Therefore the question of Nigeria’s legitimacy started right from its creation. The state should be seen in modern times as an association of willing peoples of close relationship.

Otherwise, it will fail. For example as close as the Irish and the Scottish are to the English, we are witnesses to what took place in Ireland and what is happening in Scotland. The Spanish are also having the same experience in Barcelona. Although we agree that the state is partially founded on force, the major content of state formation is consent. There must be consent of the ruled to inculcate the spirit of political obedience or the state would continue to rely on force and eventually dictatorship to enforce obedience. So, to have a true moral community, there must be consent. This is lacking in Nigeria.

Most Nigerians do not see the state as a truly legitimate entity. In fact, the constitution of 1999 is a clear example of falsification of legitimacy. The constitution reads: “We the people of Nigeria.” When, how and who sent the delegates to draft the 1999 constitution The constitution did not seek the consent of the people because the originators did not need the people’s consent or mandate. However, the legitimacy of a state is derived from the consent of the people. This would ensure their political obedience to the state and enable the state to demand and command obedience from its citizens. As a result, the state would provide the welfare and security for all its citizens, regardless of social status, ethnicity and religion.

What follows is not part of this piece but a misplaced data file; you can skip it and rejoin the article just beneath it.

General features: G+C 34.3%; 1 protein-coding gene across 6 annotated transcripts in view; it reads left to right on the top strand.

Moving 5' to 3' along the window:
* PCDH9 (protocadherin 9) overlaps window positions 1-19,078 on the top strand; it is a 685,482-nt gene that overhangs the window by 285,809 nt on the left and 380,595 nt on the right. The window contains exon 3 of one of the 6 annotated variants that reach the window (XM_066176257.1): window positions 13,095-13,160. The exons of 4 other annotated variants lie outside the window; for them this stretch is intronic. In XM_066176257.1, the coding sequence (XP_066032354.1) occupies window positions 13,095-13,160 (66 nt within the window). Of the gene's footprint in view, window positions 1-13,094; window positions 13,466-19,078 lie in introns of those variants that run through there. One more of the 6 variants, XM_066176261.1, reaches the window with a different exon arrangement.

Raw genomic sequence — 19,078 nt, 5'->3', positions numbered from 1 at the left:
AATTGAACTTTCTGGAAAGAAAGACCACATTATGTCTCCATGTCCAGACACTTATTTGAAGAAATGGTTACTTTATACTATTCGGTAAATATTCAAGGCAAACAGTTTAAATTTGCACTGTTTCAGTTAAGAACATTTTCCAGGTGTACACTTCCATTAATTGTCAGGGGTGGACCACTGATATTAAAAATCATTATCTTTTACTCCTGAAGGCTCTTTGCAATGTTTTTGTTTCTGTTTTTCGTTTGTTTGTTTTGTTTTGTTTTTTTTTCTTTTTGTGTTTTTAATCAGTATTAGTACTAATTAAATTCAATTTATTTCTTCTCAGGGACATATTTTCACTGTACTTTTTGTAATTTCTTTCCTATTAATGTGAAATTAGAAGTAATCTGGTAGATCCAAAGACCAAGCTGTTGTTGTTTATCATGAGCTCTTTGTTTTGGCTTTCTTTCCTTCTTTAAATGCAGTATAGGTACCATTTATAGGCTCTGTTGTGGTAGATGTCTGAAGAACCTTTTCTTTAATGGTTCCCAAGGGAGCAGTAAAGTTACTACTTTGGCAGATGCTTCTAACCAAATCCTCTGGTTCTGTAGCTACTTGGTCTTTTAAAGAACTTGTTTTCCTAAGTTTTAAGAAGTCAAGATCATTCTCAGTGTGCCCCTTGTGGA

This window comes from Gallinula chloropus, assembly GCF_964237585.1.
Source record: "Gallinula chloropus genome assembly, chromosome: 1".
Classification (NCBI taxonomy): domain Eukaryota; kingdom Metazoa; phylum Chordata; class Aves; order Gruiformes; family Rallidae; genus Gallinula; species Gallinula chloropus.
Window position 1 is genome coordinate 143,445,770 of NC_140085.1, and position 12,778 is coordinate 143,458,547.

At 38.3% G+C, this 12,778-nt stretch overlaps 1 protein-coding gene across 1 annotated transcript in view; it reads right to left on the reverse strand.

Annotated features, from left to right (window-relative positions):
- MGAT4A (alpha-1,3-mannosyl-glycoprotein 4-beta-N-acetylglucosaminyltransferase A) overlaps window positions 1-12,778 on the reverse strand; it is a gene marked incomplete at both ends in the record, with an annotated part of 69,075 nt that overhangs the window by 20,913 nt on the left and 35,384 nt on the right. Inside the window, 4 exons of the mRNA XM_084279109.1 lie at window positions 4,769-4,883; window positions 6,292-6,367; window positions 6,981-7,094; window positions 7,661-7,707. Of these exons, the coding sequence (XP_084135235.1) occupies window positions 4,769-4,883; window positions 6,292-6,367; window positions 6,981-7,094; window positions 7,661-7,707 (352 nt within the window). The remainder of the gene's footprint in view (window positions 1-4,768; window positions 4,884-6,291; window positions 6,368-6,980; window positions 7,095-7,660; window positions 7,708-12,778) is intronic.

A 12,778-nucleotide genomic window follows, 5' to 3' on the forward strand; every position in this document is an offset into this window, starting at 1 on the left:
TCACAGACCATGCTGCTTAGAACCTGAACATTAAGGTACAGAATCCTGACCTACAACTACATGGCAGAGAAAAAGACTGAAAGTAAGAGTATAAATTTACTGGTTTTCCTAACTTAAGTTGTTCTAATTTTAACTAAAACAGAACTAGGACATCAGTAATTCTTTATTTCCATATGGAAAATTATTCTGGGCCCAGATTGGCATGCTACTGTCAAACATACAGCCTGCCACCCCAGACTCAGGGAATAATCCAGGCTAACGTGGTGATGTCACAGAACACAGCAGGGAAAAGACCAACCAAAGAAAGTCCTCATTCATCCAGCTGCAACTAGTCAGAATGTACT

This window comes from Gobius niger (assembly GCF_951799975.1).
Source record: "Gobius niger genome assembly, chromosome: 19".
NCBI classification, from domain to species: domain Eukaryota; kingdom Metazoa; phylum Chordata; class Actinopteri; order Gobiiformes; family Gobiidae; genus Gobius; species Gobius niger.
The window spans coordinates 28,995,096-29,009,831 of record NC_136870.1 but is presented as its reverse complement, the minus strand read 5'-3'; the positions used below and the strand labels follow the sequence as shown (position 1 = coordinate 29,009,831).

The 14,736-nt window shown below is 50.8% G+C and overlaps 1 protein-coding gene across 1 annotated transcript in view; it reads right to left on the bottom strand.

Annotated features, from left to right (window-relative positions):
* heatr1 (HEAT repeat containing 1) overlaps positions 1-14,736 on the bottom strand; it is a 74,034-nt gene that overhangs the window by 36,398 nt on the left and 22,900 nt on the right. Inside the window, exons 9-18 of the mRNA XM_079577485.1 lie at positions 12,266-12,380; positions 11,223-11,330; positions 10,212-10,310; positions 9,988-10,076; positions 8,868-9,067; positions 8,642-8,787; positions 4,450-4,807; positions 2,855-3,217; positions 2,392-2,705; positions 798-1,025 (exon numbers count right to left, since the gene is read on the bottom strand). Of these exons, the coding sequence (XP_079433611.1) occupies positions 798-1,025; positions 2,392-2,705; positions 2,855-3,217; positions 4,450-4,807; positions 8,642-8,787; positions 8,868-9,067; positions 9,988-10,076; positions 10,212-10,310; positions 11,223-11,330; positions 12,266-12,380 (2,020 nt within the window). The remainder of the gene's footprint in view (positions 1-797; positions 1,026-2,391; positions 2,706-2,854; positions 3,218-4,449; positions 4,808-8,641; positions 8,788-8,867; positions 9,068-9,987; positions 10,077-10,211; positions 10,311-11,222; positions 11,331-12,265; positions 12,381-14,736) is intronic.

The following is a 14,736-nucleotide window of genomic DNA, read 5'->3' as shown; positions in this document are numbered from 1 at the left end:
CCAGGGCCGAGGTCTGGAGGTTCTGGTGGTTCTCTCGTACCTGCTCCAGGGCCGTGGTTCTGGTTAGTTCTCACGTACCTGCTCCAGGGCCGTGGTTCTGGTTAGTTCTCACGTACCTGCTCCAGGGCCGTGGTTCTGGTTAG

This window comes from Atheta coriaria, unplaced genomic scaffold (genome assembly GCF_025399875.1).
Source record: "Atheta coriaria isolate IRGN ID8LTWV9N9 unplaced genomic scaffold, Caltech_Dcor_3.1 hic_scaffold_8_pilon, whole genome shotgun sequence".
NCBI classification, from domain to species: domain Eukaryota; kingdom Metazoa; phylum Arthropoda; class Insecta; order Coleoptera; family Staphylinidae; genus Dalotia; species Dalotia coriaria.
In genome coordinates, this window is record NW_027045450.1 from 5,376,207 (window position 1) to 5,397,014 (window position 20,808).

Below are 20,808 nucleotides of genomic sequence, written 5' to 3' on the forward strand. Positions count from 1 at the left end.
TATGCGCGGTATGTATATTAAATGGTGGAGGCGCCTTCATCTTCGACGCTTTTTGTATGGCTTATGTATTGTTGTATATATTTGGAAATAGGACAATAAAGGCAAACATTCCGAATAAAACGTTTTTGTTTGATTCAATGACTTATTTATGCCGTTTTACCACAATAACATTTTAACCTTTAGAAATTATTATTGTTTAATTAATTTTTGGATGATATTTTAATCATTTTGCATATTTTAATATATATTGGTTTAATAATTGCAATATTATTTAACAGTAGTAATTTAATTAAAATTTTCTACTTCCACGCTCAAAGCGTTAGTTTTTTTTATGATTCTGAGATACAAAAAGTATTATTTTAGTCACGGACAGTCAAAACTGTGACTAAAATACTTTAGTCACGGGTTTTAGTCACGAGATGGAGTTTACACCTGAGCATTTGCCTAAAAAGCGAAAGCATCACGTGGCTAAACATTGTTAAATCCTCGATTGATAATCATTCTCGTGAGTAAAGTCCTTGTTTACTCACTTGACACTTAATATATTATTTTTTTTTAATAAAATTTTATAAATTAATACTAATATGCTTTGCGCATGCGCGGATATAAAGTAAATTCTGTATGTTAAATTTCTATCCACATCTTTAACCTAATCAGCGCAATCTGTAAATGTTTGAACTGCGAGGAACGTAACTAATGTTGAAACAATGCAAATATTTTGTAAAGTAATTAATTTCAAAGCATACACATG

Unfortunately, it seems that some ethnic groups get better security while others are perpetually exposed to attacks. Examples of this kind of inequality concerning security are the recent killings of a particular ethnic group by Boko Haram, bandits and herdsmen.